From the migrants' point of view
No analysis has yet been undertaken to determine individual migrants' views on migration. Interviews conducted with ex-migrants, as well as oral history studies, and other personal contact indicate that in general, there is a great deal of satisfaction among migrants relating to their decision to settle in another land. The vast majority will not ever consider going back, even though most of them would have passed through some stage, particularly in the early phases of settlement when they questioned the whole idea and would dearly have liked to be able to return home. That feeling overcome, they now seem not only resigned but positively committed to their new country.
There is still a stage when the lure to return is hard to resist. This is particularly the stage when children begin to emerge from the total control of the family and start to establish themselves as autonomous individuals, independent of the family. This process, which is perceived by parents to occur by around puberty, is the time when the final decision of whether to stay or to go back has to be taken, before it is too late. Many parents are troubled by the increase licentiousness of the younger generation and their lack of respect for the older members, including parents themselves. They are afraid that they are going to 'lose' their children to the newfangled ideas of the new country. Often they are not aware that in Malta also, the way of life has changed beyond recognition over the past couple of decades, and that youth in Malta are no different from youth elsewhere.
A third group of persons who feel a desire to return is that of the middle-aged pensioner, more often male than female, who feels, in his retirement, that life in a village in Malta would be more leisurely than in a large metropolis such as Melbourne or Sydney. It would appear that women are more attached to their grandchildren to make this option a realistic one.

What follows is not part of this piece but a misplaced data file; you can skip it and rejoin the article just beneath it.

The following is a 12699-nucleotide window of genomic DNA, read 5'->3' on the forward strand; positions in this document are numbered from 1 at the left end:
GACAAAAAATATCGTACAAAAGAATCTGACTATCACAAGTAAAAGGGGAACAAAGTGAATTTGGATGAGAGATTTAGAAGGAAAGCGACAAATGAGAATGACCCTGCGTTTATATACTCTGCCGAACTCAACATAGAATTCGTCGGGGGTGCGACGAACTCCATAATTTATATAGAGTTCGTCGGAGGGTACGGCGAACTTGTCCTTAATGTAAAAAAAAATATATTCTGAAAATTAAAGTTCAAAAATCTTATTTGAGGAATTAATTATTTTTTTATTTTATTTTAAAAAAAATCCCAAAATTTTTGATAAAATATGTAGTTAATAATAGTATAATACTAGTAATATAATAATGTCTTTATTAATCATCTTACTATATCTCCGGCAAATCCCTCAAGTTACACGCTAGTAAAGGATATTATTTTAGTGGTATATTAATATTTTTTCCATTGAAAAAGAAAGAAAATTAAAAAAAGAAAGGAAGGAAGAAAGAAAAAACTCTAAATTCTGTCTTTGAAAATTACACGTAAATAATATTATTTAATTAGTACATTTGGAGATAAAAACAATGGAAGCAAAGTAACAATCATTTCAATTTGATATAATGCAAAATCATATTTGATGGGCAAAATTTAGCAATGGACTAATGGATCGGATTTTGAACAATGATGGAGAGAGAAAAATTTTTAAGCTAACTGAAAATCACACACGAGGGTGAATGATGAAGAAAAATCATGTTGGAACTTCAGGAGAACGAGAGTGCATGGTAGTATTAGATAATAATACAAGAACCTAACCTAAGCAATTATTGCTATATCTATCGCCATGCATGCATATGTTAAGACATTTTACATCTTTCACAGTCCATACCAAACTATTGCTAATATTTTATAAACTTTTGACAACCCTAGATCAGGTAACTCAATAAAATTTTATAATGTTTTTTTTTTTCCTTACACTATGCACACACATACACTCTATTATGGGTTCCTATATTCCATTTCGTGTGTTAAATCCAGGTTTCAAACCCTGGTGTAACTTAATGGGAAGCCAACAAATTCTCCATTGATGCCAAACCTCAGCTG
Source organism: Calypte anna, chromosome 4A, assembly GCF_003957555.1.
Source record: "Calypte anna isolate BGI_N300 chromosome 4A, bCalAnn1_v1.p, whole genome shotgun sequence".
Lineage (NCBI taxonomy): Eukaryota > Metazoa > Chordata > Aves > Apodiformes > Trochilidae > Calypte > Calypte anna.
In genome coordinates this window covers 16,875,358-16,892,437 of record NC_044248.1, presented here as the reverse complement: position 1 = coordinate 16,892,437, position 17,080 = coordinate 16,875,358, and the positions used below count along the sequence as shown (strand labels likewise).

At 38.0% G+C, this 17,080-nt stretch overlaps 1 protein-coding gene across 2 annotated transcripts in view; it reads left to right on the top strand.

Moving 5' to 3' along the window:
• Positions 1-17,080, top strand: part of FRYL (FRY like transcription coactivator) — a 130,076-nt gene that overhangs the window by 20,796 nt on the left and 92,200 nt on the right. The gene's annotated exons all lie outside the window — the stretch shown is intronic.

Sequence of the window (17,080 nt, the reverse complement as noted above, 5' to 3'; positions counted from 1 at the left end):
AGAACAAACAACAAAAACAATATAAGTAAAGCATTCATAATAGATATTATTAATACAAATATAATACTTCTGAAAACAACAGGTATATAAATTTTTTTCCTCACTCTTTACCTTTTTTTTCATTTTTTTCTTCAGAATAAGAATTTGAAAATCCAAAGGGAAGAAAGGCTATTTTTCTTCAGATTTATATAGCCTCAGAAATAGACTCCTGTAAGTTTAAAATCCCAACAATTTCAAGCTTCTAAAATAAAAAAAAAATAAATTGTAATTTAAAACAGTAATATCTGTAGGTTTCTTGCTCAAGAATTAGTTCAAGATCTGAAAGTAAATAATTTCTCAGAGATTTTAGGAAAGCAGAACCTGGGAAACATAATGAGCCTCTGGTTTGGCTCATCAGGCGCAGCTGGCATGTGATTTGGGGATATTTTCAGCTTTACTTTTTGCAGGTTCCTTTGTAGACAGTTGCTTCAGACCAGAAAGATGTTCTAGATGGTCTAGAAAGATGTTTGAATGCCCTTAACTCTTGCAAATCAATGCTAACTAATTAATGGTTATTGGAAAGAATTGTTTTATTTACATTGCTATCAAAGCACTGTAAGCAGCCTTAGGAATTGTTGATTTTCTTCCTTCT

For a considerable proportion of first generation migrants, their life-style is closely woven with that of their children. Not unlike elder members of the extended family elsewhere, they cannot see themselves separated for long periods from their loved ones. Moreover, most elderly migrants have very few close family members or friends still living in Malta, and those who are still there will welcome their distant brothers and sisters for a holiday, but hardly for an extended period of time.
As mentioned earlier (Chapter 5) there is one particular segment of the migrant population whose future may not be as rosy as one would like. These are the elderly migrants who depend on social services for their very existence, particularly when they have no family that cares for them. Often they find themselves in 'homes' which as a rule do not provide ethnic-specific services. This could lead to a feeling of isolation and neglect. It is in this particular sphere that community councils within the Maltese migrant community can be of great assistance. It is here also that one feels that there is a persistent obligation on the part of the Maltese government to ensure that these people are not forgotten.
Source: Maurice N.Cauchi - The Maltese Migrant Experience, Malta 1999